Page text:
Cardiovascular disease (CVD) is the leading cause of death in Australia and elsewhere, accounting for 17% of all deaths in Australia in 2006.1 The traditional approach to primary prevention has been to identify at risk individuals through individual risk factors, for example ‘hypertension’ and ‘hypercholesterolaemia’. There are positive associations between the level of these individual risk factors and adverse cardiovascular events.2 There also are effective therapies that have been shown to decrease these risk factors and the subsequent number of major adverse cardiovascular events (MACE). For example, antihypertensive drugs and statins have been shown to not only reduce blood pressure and total cholesterol respectively, but also to reduce the risk of MACE such as heart failure and stroke.3,4
This study was designed to investigate
general practitioners’ knowledge of
absolute risk estimation, and whether
they used it to guide their management
of cardiovascular disease.
A cross sectional postal self
administered survey of GPs in the
General Practice South Division in
A total of 56–62% of responders correctly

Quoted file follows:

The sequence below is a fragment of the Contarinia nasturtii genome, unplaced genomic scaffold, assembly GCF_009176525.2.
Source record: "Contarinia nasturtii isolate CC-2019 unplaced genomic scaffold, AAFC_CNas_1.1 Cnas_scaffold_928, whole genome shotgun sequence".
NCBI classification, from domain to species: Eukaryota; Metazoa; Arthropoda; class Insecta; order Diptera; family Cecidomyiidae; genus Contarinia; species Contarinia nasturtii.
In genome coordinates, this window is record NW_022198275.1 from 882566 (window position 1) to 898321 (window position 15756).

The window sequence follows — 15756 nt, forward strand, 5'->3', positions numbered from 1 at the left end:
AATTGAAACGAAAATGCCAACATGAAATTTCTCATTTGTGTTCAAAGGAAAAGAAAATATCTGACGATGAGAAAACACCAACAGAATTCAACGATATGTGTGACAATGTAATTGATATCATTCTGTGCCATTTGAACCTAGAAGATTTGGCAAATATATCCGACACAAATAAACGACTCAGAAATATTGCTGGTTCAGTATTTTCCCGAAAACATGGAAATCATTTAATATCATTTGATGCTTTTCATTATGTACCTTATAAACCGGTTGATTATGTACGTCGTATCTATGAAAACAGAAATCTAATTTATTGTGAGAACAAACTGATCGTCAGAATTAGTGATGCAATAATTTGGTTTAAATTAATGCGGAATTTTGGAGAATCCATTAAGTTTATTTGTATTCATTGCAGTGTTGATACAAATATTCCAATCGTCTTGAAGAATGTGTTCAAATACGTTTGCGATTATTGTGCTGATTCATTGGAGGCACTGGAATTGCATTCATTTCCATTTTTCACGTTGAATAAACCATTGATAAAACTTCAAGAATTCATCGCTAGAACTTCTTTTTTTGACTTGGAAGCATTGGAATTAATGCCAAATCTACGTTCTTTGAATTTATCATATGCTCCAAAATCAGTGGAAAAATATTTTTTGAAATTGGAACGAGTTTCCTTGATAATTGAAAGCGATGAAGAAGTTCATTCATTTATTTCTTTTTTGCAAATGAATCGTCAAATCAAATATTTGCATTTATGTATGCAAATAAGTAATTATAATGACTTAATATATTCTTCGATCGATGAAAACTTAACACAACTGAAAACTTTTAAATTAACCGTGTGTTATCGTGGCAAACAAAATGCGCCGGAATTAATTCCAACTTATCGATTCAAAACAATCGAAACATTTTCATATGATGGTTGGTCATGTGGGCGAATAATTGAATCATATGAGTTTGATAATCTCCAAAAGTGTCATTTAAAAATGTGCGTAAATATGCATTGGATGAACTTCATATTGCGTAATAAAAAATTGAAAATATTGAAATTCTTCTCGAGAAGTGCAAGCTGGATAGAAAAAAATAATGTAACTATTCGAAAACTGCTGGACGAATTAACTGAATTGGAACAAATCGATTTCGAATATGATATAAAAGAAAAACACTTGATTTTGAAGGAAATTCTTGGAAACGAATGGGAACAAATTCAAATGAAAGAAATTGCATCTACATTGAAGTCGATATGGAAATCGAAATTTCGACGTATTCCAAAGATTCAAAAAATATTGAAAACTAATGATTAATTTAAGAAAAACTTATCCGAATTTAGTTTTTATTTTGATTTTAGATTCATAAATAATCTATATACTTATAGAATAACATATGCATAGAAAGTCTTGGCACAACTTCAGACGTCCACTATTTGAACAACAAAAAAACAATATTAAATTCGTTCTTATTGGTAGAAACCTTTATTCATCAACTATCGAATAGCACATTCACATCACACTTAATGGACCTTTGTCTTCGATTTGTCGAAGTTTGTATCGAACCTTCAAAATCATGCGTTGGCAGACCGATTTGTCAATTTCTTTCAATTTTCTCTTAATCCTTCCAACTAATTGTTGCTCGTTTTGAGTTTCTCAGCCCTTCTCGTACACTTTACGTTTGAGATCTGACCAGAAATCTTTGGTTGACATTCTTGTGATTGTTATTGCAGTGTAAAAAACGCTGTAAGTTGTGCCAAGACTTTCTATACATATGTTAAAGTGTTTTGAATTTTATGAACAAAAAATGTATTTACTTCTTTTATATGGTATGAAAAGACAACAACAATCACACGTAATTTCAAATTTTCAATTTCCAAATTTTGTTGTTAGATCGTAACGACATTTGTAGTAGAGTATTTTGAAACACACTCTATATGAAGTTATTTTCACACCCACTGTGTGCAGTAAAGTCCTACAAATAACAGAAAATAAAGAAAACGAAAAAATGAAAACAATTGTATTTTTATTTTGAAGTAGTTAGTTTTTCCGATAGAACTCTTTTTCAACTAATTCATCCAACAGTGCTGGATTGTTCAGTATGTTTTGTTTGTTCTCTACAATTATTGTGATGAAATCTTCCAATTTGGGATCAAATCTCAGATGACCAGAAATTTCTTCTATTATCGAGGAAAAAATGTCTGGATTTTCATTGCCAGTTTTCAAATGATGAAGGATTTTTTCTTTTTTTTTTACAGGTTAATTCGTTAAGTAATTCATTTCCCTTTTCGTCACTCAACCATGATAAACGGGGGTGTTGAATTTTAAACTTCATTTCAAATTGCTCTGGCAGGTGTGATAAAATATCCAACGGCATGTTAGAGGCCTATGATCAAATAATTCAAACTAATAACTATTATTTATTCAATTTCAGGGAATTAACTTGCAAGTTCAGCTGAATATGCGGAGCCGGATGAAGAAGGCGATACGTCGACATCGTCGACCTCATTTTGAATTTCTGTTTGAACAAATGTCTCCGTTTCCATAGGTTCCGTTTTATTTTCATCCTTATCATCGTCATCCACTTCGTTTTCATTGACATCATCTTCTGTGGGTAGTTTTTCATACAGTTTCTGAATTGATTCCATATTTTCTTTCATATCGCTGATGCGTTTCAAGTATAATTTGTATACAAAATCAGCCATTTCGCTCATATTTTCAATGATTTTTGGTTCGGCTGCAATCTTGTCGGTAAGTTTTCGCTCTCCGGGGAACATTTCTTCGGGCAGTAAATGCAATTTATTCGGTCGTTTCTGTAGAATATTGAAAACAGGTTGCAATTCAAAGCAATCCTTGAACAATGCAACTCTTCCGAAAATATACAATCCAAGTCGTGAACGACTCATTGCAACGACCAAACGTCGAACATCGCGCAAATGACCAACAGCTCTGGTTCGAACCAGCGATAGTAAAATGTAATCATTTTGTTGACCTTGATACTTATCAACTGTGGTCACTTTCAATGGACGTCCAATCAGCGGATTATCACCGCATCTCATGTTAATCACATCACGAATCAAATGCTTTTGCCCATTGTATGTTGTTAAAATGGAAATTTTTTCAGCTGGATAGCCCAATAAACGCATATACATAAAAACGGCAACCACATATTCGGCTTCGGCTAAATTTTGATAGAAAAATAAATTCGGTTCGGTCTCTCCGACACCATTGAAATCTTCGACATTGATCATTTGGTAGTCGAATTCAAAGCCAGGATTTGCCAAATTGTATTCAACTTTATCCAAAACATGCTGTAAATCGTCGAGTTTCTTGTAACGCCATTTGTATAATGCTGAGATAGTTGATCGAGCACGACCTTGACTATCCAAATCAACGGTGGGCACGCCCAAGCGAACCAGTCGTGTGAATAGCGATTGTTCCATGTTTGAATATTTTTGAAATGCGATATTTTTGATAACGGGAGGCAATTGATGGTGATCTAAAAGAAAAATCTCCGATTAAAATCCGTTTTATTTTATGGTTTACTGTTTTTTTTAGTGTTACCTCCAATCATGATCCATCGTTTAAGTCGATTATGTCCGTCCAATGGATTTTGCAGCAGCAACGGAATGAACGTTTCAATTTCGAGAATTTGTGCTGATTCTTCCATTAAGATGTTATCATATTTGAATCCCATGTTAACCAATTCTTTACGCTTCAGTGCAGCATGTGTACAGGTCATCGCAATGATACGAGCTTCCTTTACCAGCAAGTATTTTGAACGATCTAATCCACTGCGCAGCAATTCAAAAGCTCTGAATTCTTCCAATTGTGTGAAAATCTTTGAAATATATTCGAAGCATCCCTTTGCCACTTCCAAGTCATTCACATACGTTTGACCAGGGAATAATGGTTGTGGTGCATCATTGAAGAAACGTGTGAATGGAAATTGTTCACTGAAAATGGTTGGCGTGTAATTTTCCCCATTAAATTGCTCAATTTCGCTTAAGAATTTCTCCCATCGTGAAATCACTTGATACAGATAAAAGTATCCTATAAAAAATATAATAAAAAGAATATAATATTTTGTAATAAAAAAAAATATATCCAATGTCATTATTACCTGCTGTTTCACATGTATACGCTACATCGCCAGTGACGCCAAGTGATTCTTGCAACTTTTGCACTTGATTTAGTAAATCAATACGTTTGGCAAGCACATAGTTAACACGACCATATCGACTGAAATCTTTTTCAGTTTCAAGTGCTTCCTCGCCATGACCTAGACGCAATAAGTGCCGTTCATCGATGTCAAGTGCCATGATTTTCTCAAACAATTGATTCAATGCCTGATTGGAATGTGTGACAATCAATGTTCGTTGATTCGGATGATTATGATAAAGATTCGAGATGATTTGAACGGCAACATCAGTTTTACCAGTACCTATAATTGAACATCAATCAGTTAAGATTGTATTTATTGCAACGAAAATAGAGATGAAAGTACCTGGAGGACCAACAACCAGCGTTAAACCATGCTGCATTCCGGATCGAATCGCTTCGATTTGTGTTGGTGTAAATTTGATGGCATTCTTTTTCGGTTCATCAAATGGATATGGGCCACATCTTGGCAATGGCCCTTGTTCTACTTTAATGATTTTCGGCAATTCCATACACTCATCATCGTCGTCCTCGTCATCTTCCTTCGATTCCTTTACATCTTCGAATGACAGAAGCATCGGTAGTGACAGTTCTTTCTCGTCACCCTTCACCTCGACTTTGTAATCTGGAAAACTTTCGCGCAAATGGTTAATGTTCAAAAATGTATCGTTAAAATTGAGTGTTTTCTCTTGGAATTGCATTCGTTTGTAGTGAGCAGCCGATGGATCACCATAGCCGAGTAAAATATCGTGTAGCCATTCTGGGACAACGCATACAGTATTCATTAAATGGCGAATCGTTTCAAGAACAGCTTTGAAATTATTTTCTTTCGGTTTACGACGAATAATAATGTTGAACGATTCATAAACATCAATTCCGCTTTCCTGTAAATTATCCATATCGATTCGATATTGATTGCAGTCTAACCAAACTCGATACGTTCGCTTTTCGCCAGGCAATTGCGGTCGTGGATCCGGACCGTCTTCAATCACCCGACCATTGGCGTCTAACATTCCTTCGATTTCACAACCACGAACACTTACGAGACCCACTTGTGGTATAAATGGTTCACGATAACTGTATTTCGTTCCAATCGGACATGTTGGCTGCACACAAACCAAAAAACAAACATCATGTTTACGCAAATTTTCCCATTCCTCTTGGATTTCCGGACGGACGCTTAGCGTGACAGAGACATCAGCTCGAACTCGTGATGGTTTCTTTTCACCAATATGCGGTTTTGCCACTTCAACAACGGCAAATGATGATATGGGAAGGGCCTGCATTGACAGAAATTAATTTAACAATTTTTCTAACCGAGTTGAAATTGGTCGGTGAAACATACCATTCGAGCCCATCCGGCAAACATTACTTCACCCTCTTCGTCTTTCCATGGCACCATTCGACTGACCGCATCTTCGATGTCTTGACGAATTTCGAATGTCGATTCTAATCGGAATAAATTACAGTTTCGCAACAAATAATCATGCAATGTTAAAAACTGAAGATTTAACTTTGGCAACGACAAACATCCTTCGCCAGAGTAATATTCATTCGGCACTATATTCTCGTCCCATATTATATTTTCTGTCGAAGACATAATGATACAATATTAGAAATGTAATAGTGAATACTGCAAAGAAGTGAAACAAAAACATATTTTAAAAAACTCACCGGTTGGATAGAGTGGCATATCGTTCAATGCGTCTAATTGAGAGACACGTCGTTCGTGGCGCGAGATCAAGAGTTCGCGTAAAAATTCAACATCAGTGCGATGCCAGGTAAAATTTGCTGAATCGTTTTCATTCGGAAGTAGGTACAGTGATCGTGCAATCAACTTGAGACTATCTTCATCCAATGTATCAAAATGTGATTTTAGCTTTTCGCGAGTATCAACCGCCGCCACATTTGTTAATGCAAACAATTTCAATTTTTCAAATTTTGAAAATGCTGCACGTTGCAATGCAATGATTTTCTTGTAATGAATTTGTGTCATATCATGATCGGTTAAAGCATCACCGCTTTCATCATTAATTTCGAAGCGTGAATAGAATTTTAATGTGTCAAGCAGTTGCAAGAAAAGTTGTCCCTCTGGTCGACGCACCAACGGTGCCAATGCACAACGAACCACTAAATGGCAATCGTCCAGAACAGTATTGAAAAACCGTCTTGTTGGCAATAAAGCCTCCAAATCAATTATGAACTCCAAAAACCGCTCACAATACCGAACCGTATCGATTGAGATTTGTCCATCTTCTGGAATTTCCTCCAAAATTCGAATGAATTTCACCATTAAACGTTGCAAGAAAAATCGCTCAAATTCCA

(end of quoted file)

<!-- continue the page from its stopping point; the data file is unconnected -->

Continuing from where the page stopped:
answered knowledge questions, which
could be as low as 33–36% when
corrected for nonresponse bias. A
cardiovascular risk calculator was used
by 72% (as low as 42% when corrected
for nonresponse bias); of these, 93%
used them to motivate lifestyle change
and for education, and 66% used them
to assist disease management. General
practitioners who used risk calculators
tended to rate some factors more highly
as contributing to cardiovascular disease,
such as Aboriginality and diabetes.
Many GPs were using absolute risk
calculators, and most used them
appropriately as decision making tools,
not just for education or motivation.
Further education of GPs about
cardiovascular risk is still indicated.
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